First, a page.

Breaking down cynicism through research out of self-discovery｜UTOKYO VOICES 065
Breaking down cynicism through research out of self-discovery
With the rise of neoliberalism, in which states entrust welfare functions to the private sector, what accounts for the spread of social engagement activities such as volunteerism? Associate Professor Nihei, who addressed this question by examining the change in discourse around volunteering over 100 years, was once a young man who lacked an interest in society.
Although he had developed an interest in sociology after entering university, Nihei struggled to make up his mind about what to research. “I’d lived my life concerned only about things within a three-meter radius of myself, so I was a cynical student who had little awareness of problems in society and looked coldly on other students who devoted their efforts to political activism.”
In a fix, Nihei received some advice from his anthropology professor, who told him, “Go to the world that seems furthest away from you.” So he began volunteering at a facility for children with intellectual disabilities. From this experience he learned that, in fact, other young volunteers around him were also not especially interested in politics and society. He wrote his graduation thesis on politically indifferent volunteers, as though it was a projection of himself.
After entering graduate school, he decided that he wanted to explore the reasons behind this indifference toward politics. And sure enough, it was volunteering that provided the clue he needed. Nihei realized that the nature of volunteer activities had changed over time.
“There was a time when a social movement called the ‘settlement movement,’ which sought to support people suffering from poverty while bringing the rich and poor together, gained momentum in society. When and how did this change in the nature of volunteer activities, which were once closely linked to politics and society, take place? If I could answer this question, I thought, I would be able to understand the reasons for the indifference toward politics and society among young people.”
Nihei carefully studied the materials of an Osaka association, whose history dates back to the 1960s, and spoke to people involved in the association. In doing so, he traced the way in which those who had stood shoulder to shoulder with the student movement as volunteer political activists until the 1970s underwent a transformation in the 1980s, aiming for self-fulfillment.
He organized these findings in his master’s thesis, and then took his analysis back to the Meiji era in his doctoral thesis, culminating in the publication of The Birth and End of "Volunteering" in Japan. In addition, in his doctoral program, he conducted empirical research on the resonance between participatory democracy and neoliberalism amid the transfer of welfare functions, for which national and local governments ought to be responsible, to the private sector under neoliberalism.
“When volunteers engage in activities unrelated to politics, under rhetorical banners such as self-fulfillment, they are subcontracted to perform tasks that should really be handled by national and local governments. In order to break free from this dependency, I proposed that it was important to revive the approach that called for income security for volunteers, advocated in the 1970s by ‘Aoi Shiba no Kai,’ an advocacy group for infants with cerebral palsy.”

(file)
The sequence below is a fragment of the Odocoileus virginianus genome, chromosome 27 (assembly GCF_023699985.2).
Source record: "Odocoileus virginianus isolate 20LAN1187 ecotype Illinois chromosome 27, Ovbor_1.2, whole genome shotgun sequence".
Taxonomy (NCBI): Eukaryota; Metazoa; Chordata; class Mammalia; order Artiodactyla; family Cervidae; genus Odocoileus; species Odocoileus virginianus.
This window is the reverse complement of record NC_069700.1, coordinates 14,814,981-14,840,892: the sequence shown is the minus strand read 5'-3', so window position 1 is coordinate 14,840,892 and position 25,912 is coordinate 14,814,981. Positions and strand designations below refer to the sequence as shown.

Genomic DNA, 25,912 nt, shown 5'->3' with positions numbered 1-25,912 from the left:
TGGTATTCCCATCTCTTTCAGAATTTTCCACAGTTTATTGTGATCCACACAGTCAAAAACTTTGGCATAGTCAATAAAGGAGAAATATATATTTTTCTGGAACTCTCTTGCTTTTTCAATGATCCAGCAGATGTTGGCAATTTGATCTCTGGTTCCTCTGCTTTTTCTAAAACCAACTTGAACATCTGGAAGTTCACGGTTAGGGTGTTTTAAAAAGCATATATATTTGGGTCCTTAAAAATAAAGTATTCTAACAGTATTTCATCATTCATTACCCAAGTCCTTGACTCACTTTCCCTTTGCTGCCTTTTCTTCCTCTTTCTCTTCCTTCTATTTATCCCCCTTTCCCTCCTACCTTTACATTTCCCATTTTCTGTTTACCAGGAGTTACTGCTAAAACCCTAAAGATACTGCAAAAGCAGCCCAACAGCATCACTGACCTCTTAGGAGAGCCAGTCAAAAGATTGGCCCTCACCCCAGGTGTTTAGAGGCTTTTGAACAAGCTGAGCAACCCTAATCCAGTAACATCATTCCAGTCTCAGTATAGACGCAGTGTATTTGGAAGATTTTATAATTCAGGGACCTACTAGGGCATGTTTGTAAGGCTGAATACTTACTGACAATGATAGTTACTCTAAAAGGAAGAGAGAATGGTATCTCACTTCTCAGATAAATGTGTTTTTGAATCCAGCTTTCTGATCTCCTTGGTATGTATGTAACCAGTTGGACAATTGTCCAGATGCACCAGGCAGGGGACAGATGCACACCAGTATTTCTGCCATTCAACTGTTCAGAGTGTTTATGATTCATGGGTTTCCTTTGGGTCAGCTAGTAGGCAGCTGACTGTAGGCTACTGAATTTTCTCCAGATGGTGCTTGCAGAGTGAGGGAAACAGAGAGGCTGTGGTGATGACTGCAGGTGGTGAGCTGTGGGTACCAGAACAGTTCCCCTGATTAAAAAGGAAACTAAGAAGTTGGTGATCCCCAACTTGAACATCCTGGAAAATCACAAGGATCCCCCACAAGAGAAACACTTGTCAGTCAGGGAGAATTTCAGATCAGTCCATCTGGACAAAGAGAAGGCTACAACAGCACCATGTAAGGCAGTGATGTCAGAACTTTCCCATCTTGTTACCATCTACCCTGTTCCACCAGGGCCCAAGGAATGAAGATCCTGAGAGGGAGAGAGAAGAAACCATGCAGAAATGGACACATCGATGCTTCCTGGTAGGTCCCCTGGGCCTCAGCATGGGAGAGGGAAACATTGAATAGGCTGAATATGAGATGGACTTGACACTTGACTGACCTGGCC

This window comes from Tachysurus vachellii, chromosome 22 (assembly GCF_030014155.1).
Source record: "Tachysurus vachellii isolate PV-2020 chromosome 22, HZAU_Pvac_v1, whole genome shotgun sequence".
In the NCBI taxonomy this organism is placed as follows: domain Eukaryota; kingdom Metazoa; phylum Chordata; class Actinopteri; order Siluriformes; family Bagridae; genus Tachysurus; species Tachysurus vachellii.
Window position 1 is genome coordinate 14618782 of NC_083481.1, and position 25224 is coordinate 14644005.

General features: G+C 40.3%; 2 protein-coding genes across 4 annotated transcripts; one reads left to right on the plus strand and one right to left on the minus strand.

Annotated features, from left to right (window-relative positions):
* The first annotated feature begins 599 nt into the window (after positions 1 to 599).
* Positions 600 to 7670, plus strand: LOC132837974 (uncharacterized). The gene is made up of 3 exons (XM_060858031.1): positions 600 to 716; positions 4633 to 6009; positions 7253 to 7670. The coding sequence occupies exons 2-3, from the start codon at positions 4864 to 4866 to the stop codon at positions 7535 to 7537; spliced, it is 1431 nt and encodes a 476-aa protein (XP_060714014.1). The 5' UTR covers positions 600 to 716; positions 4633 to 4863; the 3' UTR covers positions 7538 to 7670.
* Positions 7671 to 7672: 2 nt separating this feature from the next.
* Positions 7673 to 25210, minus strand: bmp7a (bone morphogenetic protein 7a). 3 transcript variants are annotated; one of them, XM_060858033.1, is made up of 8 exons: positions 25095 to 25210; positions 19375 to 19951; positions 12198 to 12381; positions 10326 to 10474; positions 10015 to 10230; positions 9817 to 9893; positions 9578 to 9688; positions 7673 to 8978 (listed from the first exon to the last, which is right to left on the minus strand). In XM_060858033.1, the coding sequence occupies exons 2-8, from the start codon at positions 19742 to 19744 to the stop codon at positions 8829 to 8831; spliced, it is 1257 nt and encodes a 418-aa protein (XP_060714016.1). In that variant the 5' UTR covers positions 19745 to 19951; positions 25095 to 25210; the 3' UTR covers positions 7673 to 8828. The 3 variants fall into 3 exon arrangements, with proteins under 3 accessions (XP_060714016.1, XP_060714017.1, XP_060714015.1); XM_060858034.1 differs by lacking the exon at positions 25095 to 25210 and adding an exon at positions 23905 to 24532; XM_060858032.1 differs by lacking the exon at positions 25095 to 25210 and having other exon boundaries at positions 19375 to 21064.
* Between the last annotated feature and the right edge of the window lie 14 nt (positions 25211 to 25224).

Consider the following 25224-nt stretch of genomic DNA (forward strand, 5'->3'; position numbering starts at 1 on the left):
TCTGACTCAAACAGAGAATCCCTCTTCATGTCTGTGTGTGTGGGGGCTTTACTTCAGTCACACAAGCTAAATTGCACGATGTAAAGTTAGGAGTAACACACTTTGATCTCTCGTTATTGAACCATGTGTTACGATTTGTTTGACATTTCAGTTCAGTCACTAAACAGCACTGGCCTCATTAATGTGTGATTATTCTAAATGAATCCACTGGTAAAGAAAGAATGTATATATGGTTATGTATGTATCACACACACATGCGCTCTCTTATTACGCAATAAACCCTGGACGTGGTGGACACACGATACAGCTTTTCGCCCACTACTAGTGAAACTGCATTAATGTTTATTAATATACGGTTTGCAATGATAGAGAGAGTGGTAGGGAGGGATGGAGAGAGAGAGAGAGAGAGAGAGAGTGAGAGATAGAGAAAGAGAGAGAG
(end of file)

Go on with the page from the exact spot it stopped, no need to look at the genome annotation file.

Nihei’s current research theme is the problem of “yarigai exploitation,” which refers to the exploitation of our enthusiasm toward activities (yarigai). In Japanese society, people in various fields have been made to perform unpaid work, as a result of their enthusiasm and good will. The problem became known as “yarigai exploitation,” and even the 2020 Tokyo Olympic Games has been criticized for it.
It is interesting that, from a similar perspective, we have also seen the development of approaches that seek, for example, to call out exploitative employers. On the other hand, cynicism toward volunteers is deeply rooted and has given rise to a paradoxical situation in which donations by entertainers are dismissed as publicity stunts, and those who do nothing are seen as honest persons.
“My lifetime theme is to lay the groundwork for breaking down cynicism while criticizing yarigai exploitation and the kind of society that depends on unpaid work. In the future, I hope to conduct substantial, comprehensive research on yarigai exploitation and hypocrisy.”
“This ‘mini-library’ contains hundreds of books, materials, and essays. I can access it anytime, anywhere, so it is very convenient. It allows me to write down my ideas as soon as they occur, so I cannot do without it.”
[Text: Shinishizumu o kugurinukeru (“Run the gauntlet of cynicism”)]
“At graduate school, I was involved in various movements, including activities to support the homeless. When I took part in demos, I noticed the frosty stares of passersby. That was me, many years ago. And that is why I see my role as creating words that get through to those people.”
Completed Doctorate at Graduate School of Education, University of Tokyo. From 2004, worked as a specially appointed researcher, Graduate School of Humanities and Social Sciences COE Program, University of Tokyo; JSPS research fellow (PD), Japan Society for the Promotion of Science and associate professor, Faculty of Sociology, Hosei University. From 2014, worked as an associate professor, Division of Social Sciences in Education, University of Tokyo Graduate School of Education. Specializes in sociology. Publications include The Birth and End of “Volunteering” in Japan: The Sociology of Knowledge about the "Paradox of Giving.”
Interview date: January 29, 2019
Interview/text: Hiroshi Kikuchihara. Photos: Takuma Imamura.